Now, how many of the diehard critics of restructuring are still cuddling their IBM typewriters or patronizing vendors who offer allied services using the typewriter.

This prologue fits into my core narrative supporting change in the political architecture of Nigeria though cautiously. Change as a concept is globally acknowledged as constant. If we as Nigerians identify ourselves as global citizens, we ought to treat issues with global coloration globally, instead of selective picks.

An elder statesman and former head of state, Rtd. General Yakubu Gowon recently in a virtual meeting for award presentation to some young Nigerians at an event tagged, “Sixty Nation Builders at 60,” reiterated his familiar lines of ‘keeping Nigeria one.’

A quote from a portion of his presentation published on paragraph 4 in Lens Newspapers Online, Saturday read, “Addressing the gathering, the revered elder statesman enjoined Nigerians to close ranks and resist agents of destabilization or any contraption including talks of restructuring targeted against the unity of the country.”

Ordinarily, this is an amiable thought but it is like focusing on one side of the picture. The other side should be looked at as well to better comprehend and be in good stead to proffer appropriate solution on the matter.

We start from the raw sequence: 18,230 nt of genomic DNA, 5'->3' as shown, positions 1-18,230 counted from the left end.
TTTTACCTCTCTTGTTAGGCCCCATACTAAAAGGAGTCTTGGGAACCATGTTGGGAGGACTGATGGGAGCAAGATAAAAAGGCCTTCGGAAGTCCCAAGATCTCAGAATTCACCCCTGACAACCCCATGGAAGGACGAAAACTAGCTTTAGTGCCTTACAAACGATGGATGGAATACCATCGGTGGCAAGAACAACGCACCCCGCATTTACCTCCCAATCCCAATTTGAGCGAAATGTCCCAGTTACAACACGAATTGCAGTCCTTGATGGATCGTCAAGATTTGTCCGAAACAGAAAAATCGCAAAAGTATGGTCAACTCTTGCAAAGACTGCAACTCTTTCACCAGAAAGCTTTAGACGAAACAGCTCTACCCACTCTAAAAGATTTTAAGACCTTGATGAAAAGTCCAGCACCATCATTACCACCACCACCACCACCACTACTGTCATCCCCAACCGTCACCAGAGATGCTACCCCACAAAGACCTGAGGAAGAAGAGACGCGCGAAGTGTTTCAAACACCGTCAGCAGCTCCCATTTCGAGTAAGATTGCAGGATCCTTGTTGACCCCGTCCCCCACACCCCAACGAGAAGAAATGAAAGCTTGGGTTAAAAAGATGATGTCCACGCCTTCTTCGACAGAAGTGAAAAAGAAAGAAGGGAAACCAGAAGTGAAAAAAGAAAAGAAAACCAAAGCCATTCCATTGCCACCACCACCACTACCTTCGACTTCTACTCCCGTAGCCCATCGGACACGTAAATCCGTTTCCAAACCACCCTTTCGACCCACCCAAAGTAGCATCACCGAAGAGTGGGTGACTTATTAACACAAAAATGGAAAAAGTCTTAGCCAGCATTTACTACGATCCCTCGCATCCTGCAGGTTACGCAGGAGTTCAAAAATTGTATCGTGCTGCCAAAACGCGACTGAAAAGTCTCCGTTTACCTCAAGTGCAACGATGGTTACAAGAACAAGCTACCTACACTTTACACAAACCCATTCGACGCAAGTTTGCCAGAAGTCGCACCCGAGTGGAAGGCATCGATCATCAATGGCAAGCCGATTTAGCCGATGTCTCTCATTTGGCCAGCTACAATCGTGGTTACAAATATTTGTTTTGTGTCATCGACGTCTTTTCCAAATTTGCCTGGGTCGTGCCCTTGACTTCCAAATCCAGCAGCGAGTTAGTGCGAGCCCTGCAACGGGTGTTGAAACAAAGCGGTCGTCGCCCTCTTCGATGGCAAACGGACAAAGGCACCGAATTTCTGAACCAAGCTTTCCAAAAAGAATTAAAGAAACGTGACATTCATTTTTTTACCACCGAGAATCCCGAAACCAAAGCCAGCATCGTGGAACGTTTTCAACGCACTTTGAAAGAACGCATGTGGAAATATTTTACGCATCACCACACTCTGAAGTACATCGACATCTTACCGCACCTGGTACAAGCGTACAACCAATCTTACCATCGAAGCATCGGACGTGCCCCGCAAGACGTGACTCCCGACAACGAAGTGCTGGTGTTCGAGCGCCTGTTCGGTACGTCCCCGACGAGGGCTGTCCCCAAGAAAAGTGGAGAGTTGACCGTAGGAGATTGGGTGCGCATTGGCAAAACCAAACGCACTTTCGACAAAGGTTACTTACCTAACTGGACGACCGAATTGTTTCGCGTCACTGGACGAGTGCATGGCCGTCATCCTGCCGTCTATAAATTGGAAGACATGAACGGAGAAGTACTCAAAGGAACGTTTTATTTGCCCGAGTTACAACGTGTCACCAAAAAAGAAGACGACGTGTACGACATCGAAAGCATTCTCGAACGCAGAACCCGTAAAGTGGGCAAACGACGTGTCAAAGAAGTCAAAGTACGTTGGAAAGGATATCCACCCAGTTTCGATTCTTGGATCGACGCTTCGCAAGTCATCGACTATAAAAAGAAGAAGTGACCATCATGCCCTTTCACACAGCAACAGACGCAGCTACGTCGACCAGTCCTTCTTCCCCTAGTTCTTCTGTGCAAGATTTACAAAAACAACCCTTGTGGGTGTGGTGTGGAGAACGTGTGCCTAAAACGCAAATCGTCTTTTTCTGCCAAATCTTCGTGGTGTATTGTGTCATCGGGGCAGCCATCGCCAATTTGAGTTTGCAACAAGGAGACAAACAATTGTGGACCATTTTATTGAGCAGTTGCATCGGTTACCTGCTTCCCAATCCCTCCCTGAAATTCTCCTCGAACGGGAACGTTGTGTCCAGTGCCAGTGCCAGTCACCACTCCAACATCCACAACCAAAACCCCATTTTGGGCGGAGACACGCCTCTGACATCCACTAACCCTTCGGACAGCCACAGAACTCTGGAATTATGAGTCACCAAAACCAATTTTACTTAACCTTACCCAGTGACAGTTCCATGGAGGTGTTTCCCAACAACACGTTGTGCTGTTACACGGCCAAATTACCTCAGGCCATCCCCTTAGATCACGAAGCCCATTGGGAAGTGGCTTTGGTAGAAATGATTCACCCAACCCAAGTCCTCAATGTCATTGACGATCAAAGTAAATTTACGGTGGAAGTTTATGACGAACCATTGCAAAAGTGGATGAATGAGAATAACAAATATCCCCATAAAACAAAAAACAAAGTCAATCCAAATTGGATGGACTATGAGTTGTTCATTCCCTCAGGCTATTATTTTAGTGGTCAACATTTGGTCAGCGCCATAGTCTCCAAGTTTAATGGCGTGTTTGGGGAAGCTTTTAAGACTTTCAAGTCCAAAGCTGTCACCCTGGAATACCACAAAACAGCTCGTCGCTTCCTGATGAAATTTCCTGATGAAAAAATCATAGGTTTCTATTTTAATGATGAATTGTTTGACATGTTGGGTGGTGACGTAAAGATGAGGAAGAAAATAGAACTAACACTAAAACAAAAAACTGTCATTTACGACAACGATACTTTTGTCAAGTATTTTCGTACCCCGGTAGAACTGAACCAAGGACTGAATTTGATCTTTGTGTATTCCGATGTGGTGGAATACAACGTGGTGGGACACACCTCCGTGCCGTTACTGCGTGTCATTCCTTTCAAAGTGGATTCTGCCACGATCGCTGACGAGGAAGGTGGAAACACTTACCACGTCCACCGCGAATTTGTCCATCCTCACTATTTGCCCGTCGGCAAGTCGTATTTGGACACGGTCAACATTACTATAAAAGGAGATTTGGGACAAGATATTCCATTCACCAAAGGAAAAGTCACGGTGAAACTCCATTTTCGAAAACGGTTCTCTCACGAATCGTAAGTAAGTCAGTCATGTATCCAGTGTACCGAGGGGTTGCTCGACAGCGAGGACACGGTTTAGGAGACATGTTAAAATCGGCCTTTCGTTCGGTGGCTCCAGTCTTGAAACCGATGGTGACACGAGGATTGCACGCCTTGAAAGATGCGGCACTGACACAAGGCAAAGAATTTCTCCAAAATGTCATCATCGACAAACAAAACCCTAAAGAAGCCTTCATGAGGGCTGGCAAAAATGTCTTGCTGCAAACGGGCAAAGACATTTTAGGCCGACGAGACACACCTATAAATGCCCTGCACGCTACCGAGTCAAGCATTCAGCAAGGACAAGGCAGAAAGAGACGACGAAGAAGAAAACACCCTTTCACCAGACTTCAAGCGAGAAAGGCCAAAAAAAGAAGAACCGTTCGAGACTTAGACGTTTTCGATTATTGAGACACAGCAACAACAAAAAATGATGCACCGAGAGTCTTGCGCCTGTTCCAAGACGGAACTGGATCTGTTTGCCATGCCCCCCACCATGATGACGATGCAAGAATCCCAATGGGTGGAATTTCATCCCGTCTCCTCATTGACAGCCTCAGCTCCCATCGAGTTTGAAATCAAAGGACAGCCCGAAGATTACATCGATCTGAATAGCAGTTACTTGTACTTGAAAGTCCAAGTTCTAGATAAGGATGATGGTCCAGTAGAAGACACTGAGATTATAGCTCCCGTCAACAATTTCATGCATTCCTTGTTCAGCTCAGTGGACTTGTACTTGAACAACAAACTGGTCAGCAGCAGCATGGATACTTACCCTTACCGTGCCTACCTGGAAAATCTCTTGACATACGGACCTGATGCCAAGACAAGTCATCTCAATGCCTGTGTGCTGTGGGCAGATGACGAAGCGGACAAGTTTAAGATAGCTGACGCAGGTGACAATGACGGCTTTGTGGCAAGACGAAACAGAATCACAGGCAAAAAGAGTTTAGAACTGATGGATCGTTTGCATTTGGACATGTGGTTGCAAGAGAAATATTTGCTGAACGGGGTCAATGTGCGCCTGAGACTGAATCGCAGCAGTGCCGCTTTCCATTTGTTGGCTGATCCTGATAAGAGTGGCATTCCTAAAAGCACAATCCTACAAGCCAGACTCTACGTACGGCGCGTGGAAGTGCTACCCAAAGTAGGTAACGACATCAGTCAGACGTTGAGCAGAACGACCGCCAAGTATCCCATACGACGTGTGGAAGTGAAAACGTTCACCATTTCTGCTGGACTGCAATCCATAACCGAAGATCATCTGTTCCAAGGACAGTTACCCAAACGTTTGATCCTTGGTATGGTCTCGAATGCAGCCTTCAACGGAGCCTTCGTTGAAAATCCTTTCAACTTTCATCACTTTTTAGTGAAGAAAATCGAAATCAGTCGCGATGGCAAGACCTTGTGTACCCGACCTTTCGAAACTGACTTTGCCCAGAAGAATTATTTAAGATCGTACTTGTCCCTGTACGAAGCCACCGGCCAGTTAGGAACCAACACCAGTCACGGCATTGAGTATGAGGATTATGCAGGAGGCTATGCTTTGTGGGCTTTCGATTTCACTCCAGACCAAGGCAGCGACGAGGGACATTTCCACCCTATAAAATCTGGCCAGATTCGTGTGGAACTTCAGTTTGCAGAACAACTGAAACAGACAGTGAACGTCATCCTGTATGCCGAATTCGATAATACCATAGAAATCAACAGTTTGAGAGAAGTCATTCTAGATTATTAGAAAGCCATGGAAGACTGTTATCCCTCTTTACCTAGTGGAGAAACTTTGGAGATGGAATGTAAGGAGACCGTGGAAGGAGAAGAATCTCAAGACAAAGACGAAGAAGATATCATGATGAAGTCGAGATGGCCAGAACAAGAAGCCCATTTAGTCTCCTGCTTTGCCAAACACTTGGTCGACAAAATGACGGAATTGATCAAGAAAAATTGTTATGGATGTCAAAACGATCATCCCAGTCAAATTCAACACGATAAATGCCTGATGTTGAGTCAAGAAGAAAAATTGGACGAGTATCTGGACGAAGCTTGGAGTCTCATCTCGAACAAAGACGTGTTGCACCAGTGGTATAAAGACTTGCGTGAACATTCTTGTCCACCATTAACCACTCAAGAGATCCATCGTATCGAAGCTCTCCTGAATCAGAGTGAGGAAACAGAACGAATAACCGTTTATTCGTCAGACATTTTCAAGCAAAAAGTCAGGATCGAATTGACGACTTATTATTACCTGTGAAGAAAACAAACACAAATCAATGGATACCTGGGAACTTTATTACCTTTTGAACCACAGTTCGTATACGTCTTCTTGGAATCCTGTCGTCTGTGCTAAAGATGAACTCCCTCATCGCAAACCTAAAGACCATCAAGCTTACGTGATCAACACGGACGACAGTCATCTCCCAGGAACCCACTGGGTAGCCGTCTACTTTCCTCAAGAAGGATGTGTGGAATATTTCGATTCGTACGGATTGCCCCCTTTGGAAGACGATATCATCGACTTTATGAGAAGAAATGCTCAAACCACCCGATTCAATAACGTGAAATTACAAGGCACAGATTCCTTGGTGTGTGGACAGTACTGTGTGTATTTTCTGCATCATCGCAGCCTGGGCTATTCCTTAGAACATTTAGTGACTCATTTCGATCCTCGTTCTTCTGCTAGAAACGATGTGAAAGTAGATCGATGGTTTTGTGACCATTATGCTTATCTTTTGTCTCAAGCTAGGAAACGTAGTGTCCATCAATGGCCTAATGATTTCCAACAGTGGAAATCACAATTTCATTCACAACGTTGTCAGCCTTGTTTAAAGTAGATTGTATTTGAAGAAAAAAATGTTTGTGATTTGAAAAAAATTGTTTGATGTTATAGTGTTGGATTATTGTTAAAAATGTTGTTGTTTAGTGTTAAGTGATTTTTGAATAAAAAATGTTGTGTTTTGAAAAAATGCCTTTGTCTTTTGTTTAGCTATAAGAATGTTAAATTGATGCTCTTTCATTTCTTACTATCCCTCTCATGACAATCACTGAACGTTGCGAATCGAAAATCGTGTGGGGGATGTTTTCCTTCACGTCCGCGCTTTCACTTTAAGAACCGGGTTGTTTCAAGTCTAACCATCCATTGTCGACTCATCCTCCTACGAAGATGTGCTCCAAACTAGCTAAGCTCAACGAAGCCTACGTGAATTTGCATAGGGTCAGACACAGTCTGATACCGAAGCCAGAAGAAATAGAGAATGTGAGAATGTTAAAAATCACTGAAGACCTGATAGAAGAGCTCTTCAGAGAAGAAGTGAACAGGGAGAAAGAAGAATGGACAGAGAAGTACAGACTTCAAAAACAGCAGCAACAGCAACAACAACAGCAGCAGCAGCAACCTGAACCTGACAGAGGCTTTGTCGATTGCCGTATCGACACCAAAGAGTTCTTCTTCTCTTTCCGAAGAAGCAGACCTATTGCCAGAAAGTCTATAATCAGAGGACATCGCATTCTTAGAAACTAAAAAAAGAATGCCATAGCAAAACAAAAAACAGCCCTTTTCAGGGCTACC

This is one of the many misconceptions about restructuring Nigeria and which I suppose is the reason why critics are more paranoid about it. It is deeply concerning to me because restructuring in the true sense of the word has very little, if at all, anything to do with breaking up Nigeria. I think it is time to scale back this oneness mentality and do the needful if we want Nigeria to make progress. Anyway, has there been a time that the country was one. A teaser I suppose for another time.

But the irony of it all, perhaps aside Gowon, on this vexed issue is the monumental insincerity among the so-called critics who chameleon for their selfish interest. Unfortunately, these crops of people occupy high profile and strategic positions in government at all levels. And with this vantage position, they manipulate either way, depending on their motive at the time, the perception about restructuring-worthy or worthless.

This is why track records of institutional and systemic fraud on restructuring Nigeria is glaring for all to see. Politicians exploit this sentiment of Nigerians for political gain. In 2014/15, electioneering eve and year, APC then in opposition made a mold hill of the subject. Restructuring was, though unsure now, one of the 7-point agenda of the party for Nigeria if voted into office. Indeed, the voodoo worked for them as Nigerians particularly from the South West ran with it.

The status of that promise even when the party is in its second tenor is a farce. Again in 2018 overlooking the election year, the party now in mainstream, played the same card by dishonestly calling for papers and presentations on restructuring. And as it were reflecting the ill intention, the subtle effort fizzled and is still in coma after the general elections in 2019.